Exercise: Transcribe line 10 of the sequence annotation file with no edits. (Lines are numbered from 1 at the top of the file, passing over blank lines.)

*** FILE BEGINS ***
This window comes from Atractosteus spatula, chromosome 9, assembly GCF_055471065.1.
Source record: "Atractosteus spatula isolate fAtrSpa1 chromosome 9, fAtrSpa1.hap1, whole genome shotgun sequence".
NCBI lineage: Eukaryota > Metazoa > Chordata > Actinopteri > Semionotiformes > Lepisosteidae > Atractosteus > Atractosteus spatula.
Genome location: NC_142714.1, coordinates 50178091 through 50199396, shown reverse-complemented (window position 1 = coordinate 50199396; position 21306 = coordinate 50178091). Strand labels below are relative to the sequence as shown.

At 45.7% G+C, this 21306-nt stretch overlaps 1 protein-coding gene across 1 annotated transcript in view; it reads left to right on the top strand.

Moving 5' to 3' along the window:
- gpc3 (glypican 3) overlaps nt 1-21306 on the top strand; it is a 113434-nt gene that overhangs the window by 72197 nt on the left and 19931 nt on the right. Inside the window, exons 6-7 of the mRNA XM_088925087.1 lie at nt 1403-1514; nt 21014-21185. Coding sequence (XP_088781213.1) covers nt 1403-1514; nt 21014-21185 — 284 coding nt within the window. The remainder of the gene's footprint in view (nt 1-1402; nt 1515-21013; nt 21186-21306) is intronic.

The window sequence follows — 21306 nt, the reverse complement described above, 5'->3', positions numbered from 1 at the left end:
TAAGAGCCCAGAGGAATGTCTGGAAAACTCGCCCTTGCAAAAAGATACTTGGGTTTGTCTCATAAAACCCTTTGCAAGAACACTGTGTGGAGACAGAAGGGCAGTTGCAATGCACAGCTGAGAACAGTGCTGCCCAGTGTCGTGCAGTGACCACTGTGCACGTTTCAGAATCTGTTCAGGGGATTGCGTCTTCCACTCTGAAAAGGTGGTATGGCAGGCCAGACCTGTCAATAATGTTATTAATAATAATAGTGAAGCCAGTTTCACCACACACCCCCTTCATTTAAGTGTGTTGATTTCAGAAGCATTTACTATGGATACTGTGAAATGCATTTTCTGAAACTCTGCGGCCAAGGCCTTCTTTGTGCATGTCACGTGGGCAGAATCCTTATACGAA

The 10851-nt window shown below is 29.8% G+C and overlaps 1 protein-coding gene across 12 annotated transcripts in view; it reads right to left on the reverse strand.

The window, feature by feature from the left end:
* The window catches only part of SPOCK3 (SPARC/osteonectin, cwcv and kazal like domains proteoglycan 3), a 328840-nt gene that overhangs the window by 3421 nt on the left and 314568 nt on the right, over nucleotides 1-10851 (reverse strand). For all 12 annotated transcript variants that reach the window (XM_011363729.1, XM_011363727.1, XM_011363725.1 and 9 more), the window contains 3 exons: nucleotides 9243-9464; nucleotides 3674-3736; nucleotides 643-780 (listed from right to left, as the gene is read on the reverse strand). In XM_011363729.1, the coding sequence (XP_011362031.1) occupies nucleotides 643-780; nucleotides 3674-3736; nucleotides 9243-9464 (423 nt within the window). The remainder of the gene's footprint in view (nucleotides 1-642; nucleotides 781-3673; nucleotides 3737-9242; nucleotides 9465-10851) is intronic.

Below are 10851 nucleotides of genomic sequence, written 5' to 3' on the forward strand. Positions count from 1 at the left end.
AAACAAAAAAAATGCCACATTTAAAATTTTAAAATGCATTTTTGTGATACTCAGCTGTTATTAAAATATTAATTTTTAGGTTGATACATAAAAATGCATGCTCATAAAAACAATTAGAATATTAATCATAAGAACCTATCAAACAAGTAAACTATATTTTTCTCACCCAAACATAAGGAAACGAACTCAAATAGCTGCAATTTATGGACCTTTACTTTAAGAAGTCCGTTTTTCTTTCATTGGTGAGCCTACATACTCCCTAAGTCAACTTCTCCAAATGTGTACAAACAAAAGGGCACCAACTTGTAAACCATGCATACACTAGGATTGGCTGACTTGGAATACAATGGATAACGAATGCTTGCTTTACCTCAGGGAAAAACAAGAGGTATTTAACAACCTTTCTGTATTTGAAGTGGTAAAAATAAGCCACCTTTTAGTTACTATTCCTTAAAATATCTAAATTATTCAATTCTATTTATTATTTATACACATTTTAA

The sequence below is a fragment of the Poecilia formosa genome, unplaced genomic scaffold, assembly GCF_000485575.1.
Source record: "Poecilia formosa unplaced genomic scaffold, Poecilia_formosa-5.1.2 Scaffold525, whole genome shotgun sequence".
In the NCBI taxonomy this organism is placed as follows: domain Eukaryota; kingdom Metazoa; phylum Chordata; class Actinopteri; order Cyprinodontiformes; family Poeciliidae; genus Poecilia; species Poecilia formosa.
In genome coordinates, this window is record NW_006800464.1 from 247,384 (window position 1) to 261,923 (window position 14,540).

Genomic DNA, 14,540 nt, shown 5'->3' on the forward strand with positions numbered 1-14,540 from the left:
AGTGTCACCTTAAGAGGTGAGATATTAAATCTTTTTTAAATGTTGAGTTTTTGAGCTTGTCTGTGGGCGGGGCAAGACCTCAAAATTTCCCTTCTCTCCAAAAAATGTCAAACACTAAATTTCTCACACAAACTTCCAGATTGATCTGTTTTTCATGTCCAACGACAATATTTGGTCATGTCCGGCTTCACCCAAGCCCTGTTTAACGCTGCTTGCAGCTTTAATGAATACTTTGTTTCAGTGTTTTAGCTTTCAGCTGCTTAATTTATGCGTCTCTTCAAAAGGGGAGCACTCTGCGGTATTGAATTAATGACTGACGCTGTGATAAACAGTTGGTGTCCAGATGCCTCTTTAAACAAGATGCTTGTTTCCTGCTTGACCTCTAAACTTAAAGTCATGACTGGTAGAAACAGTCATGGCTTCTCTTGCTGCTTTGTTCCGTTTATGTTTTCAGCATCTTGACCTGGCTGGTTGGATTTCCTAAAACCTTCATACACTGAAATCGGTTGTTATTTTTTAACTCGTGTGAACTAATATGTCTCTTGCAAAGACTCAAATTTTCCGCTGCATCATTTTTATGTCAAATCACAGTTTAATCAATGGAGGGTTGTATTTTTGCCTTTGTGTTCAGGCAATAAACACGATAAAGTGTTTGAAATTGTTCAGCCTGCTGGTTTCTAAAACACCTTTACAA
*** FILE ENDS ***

The 10851-nt window shown below is 29.8% G+C and overlaps 1 protein-coding gene across 12 annotated transcripts in view; it reads right to left on the reverse strand.